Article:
Investigators pegged 2001 as the likely beginning of the cheating, when scores started jumping drastically. In 2013, the state issued a shocking report that claimed some educators held “cheating parties” away from the school where they would come together to change answers. The Atlanta cheating scandal involved 178 educators at 44 schools—almost half of the 100 schools in the Atlanta system. According to the state report, teachers and administrators used a variety of methods to conduct the cheating: teachers seated students in a way that allowed lower-performing students to cheat off higher-performing students; teachers in first and second grade—who have to read the test questions to students—used voice inflection to signal the correct answer; teachers sometimes pointed to the correct answer while standing at students’ desks; teachers gave the answers aloud to students and sometimes allowed students to go back and change answers from the previous day.
But it should be pointed out that Atlanta is not alone: the Atlanta Journal Constitution conducted a massive national investigation that revealed evidence of test cheating in about 200 districts across the country. The AJC looked at test results in each of the country’s 69,000 public school districts and found that the suspicious leaps in test results were mainly concentrated in poor schools, in both big city and rural districts, stretching from St. Louis to Gary, Indiana, from Houston to Detroit.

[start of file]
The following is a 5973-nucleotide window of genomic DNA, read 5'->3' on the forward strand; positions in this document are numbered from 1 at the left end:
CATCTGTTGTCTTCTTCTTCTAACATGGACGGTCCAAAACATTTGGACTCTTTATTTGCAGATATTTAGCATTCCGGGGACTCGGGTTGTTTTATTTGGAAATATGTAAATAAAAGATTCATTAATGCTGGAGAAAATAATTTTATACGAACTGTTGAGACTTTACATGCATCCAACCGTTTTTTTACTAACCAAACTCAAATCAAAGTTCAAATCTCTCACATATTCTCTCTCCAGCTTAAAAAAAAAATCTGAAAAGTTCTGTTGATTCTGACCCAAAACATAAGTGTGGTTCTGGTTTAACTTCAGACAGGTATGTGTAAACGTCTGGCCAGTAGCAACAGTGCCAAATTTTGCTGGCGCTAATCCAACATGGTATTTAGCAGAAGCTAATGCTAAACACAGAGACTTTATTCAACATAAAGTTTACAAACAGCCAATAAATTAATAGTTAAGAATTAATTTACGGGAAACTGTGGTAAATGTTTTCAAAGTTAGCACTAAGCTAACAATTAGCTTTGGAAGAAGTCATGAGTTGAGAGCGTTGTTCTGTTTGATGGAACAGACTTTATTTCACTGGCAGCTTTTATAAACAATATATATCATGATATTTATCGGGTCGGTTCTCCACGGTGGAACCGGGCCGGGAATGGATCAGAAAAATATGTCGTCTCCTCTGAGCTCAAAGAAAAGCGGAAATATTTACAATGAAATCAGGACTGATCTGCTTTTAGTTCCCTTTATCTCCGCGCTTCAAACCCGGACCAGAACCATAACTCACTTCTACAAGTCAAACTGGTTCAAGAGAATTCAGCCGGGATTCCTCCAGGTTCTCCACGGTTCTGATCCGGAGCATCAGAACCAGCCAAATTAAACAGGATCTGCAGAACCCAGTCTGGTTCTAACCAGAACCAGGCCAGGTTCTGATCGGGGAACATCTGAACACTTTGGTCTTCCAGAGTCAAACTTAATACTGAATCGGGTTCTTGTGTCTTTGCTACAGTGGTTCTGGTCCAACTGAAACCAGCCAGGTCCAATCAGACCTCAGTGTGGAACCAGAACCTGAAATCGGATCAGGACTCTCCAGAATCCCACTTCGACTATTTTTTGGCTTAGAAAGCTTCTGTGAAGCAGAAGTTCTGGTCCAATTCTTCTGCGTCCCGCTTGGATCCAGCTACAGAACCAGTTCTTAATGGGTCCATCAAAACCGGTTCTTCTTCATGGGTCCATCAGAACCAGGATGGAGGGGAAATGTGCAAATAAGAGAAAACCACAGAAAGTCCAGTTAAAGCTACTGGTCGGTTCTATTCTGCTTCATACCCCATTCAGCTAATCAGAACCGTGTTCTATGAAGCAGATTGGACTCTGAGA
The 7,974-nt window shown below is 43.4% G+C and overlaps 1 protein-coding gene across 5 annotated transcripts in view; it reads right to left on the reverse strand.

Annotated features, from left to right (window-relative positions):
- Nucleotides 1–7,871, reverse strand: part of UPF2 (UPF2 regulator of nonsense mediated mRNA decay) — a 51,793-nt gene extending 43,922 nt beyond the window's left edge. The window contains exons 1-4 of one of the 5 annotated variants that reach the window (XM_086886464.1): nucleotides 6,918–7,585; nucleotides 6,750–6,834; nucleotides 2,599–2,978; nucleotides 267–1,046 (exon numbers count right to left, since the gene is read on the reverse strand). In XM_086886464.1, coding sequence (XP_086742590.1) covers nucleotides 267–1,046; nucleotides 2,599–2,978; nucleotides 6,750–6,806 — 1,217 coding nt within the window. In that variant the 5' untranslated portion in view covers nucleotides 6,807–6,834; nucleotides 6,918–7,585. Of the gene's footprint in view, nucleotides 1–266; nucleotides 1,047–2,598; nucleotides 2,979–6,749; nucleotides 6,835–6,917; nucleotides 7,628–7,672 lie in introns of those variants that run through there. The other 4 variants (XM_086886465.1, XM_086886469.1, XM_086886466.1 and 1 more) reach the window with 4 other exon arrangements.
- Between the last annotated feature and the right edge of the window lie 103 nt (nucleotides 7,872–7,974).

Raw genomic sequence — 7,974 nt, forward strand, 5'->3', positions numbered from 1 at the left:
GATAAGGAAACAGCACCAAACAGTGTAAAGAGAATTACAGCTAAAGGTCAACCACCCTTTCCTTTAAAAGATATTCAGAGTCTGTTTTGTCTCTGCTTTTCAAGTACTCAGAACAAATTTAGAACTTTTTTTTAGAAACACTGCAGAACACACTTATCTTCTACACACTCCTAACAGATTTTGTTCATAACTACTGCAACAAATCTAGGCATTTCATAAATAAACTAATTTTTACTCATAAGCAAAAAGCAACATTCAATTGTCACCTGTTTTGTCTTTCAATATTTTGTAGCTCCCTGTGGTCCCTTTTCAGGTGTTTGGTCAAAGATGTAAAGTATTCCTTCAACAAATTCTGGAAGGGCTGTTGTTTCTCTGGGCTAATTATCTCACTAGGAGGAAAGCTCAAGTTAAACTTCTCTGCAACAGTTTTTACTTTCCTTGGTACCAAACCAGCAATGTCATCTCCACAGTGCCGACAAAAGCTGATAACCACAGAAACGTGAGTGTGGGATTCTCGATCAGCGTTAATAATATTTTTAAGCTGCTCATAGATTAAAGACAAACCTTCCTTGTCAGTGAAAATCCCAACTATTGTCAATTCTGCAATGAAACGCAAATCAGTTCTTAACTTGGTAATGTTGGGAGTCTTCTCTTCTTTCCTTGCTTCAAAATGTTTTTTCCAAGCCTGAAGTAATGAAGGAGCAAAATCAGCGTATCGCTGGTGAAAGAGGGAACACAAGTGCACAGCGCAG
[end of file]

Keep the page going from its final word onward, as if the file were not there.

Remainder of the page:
Former superintendent Beverly Hall was also implicated in the scandal, but Hall died of cancer before she could stand trial.
These are the sentences handed down, according to the AJC.
* Donald Bullock, former testing coordinator, was ordered to serve five years probation, six months of weekends behind bars, pay a $5,000 fine and perform 1,500 hours of community service. As part of his deal, Bullock agreed to waive his right to appeal.
* Angela Williamson, a former teacher, was ordered to serve two years in prison. She was ordered to pay a $5,000 fine and perform 1,500 hours of community service.
* Pamela Cleveland, a former teacher, was ordered to serve one year home confinement, pay a $1,000 fine and perform 1,000 hours of community service. “I am guilty of the charges against me,” Cleveland said in court.
* Michael Pitts, a former schools executive, was accused of telling teachers to cheat and then telling them not to talk to Georgia Bureau of Investigators who were looking into the scandal. He was ordered to serve seven years in prison, perform 2,000 hours of community service and pay a $25,000 fine.
* Tamara Cotman, a former schools administrator, was ordered to serve seven years in prison, pay a $25,000 fine and perform 2000 hours of community service.
* Dana Evans, a former principal, was ordered to serve one year and perform 1,000 hours of community service.
*Tabeeka Jordan, former assistant principal, was ordered to serve two years in prison, perform 1,500 hours of community service and pay $5,000 fine
* Theresia Copeland, a former test coordinator, was ordered to serve one year in prison, perform 1,000 hours of community service and pay a $1,000 fine.
* Diane Buckner-Webb, a former teacher, was ordered to serve one year in prison, perform 1,000 hours of community service and pay a $1,000 fine.